The man on the photo is my grandpa in his twenties. He was an engineer, intelligent and witty until he started developing symptoms of dementia. Alzheimer’s in particular. He couldn’t recognize our family, couldn’t remember whether he has eaten or not, couldn’t remember what year it was – 1980 or 2010. Seeing how Alzheimer’s changed one of the most intelligent men I knew, made me realize how vulnerable everyone is to this disease, including me.
I am afraid that I might forget how old I am, forget how to find a bathroom in my own house, and lose my ability to connect with others. And the worst part is – I might not even realize when it starts. Those with Alzheimer’s live an average of eight years after their symptoms become noticeable to others.
Alzheimer’s is the most common form of dementia that causes problems with memory, thinking and behavior. It accounts for 60 to 80 percent of dementia cases. But Alzheimer’s is not a normal part of aging. And it can occur as early as in your 30s.
Women are at greater risk for developing Alzheimer’s, and the disease progresses almost twice as fast as in men. This makes it especially important for women to not only be aware of symptoms, but to pursue treatment options as soon as symptoms are noticed.
Sounds depressing but good news: there are strategies for overall healthy aging. They may help keep the brain healthy and may even reduce the risk of developing Alzheimer’s. We are trying to practice them in our family. I hope that being aware of this disease can help you see early symptoms in you and your family.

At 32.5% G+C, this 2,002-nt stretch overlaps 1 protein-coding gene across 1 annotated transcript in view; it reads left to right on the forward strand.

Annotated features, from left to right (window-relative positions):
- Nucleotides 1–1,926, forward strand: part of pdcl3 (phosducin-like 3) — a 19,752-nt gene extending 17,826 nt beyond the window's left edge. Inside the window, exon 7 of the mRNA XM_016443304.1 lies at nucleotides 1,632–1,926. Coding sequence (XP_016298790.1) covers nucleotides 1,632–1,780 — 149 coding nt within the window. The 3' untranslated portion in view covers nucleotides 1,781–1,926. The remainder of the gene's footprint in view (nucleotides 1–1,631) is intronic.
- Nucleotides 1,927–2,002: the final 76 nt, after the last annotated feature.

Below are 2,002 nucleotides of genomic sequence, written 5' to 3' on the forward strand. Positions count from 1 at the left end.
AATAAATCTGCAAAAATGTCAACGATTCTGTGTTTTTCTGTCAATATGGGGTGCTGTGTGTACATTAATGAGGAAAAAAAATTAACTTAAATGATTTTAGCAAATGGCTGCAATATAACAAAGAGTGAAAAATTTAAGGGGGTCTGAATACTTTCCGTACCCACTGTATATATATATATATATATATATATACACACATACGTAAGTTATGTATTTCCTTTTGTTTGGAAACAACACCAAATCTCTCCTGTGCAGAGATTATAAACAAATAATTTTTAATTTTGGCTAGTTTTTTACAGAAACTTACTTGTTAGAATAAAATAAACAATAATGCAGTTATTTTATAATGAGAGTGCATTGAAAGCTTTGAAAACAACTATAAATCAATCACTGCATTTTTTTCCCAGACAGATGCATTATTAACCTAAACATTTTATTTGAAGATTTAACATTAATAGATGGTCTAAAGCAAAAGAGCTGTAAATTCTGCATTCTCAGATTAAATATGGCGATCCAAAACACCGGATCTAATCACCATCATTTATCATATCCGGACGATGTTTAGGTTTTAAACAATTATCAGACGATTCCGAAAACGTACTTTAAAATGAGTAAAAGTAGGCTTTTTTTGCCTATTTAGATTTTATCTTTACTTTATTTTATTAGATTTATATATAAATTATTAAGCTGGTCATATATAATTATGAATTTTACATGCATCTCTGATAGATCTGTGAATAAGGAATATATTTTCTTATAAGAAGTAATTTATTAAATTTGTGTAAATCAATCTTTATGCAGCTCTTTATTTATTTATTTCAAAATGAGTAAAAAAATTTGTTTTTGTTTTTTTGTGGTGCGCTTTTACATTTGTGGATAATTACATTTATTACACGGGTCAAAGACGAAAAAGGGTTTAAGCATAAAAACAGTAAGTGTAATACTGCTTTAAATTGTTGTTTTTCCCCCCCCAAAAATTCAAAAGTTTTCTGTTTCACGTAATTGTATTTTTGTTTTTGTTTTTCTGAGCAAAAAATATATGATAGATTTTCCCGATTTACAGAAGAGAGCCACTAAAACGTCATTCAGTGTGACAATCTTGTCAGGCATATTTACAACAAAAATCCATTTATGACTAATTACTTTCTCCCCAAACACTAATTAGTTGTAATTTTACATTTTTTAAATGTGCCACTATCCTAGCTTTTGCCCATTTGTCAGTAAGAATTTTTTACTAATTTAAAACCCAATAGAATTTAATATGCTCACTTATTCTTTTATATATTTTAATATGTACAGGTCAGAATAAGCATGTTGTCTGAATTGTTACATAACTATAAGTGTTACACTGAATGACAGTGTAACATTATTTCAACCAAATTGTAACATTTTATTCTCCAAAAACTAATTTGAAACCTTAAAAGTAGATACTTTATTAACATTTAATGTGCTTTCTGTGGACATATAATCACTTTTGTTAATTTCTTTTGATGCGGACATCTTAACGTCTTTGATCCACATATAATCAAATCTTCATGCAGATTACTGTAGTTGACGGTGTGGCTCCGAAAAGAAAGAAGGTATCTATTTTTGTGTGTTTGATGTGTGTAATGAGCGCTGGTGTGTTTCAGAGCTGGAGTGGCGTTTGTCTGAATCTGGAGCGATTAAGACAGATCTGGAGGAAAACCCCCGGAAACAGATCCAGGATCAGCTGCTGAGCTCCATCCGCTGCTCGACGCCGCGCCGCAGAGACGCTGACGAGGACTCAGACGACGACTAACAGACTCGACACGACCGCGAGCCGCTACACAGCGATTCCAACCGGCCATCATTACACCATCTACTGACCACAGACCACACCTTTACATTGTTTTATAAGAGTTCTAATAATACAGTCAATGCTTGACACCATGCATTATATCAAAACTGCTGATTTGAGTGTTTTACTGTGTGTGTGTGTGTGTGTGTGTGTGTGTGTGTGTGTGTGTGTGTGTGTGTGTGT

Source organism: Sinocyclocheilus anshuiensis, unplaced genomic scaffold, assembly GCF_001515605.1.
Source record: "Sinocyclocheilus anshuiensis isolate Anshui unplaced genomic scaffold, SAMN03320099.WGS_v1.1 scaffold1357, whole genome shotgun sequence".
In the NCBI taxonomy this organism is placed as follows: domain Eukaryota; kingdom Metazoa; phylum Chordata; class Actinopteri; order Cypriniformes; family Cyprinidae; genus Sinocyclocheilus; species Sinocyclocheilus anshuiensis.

- Monitoring health. Especially your heart. Evidence shows that risk factors for cardiovascular disease and stroke — obesity, high blood pressure and diabetes negatively impact your brain health.
- Quitting smoking. Smoking has shown to increase the chance of developing Alzheimer’s by 80 percent.
- Staying physically active. Studies show that people who are physically active have a lowered risk of developing Alzheimer’s disease.
- Following Mediterranean diet. Research suggests a Mediterranean diet may reduce the risk of mild cognitive impairment (MCI) — a transitional stage between the cognitive decline of normal aging and the more-serious memory problems caused by dementia or Alzheimer’s disease.
- Engaging in cognitive activities. For example, learn new languages. It helps enriching blood flow, enhancing the activity of neurons and putting more of your brain to use. This may make up for the loss of diseased parts of the brain.
- Alzheimer’s Association www.alz.org;
- Mayo Clinic www.mayoclinic.org;
- The Alzheimer’s Organization www.alzheimersorganization.org;